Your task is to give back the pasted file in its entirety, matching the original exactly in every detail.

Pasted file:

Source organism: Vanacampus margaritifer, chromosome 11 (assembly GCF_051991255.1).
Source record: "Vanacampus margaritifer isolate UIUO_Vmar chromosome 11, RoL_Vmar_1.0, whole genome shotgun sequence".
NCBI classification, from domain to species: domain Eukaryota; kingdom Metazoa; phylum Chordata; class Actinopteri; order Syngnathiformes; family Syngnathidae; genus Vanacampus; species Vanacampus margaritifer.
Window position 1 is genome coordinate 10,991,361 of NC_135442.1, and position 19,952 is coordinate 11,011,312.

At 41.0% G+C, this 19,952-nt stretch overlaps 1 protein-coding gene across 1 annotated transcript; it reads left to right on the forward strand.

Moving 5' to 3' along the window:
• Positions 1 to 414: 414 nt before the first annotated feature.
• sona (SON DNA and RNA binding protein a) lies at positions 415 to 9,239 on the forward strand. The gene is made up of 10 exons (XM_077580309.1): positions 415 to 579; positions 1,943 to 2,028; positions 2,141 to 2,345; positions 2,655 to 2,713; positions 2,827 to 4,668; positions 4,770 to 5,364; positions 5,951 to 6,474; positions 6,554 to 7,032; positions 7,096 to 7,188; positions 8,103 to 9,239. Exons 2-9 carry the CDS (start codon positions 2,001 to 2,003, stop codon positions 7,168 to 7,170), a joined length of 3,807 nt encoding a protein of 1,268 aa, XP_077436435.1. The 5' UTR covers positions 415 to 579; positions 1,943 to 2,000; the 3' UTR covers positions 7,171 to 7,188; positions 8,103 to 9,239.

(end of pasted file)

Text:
Source organism: Vanacampus margaritifer, chromosome 11 (assembly GCF_051991255.1).
Source record: "Vanacampus margaritifer isolate UIUO_Vmar chromosome 11, RoL_Vmar_1.0, whole genome shotgun sequence".
NCBI classification, from domain to species: domain Eukaryota; kingdom Metazoa; phylum Chordata; class Actinopteri; order Syngnathiformes; family Syngnathidae; genus Vanacampus; species Vanacampus margaritifer.
Window position 1 is genome coordinate 10,991,361 of NC_135442.1, and position 19,952 is coordinate 11,011,312.

At 41.0% G+C, this 19,952-nt stretch overlaps 1 protein-coding gene across 1 annotated transcript; it reads left to right on the forward strand.

Moving 5' to 3' along the window:
• Positions 1 to 414: 414 nt before the first annotated feature.
• sona (SON DNA and RNA binding protein a) lies at positions 415 to 9,239 on the forward strand. The gene is made up of 10 exons (XM_077580309.1): positions 415 to 579; positions 1,943 to 2,028; positions 2,141 to 2,345; positions 2,655 to 2,713; positions 2,827 to 4,668; positions 4,770 to 5,364; positions 5,951 to 6,474; positions 6,554 to 7,032; positions 7,096 to 7,188; positions 8,103 to 9,239. Exons 2-9 carry the CDS (start codon positions 2,001 to 2,003, stop codon positions 7,168 to 7,170), a joined length of 3,807 nt encoding a protein of 1,268 aa, XP_077436435.1. The 5' UTR covers positions 415 to 579; positions 1,943 to 2,000; the 3' UTR covers positions 7,171 to 7,188; positions 8,103 to 9,239.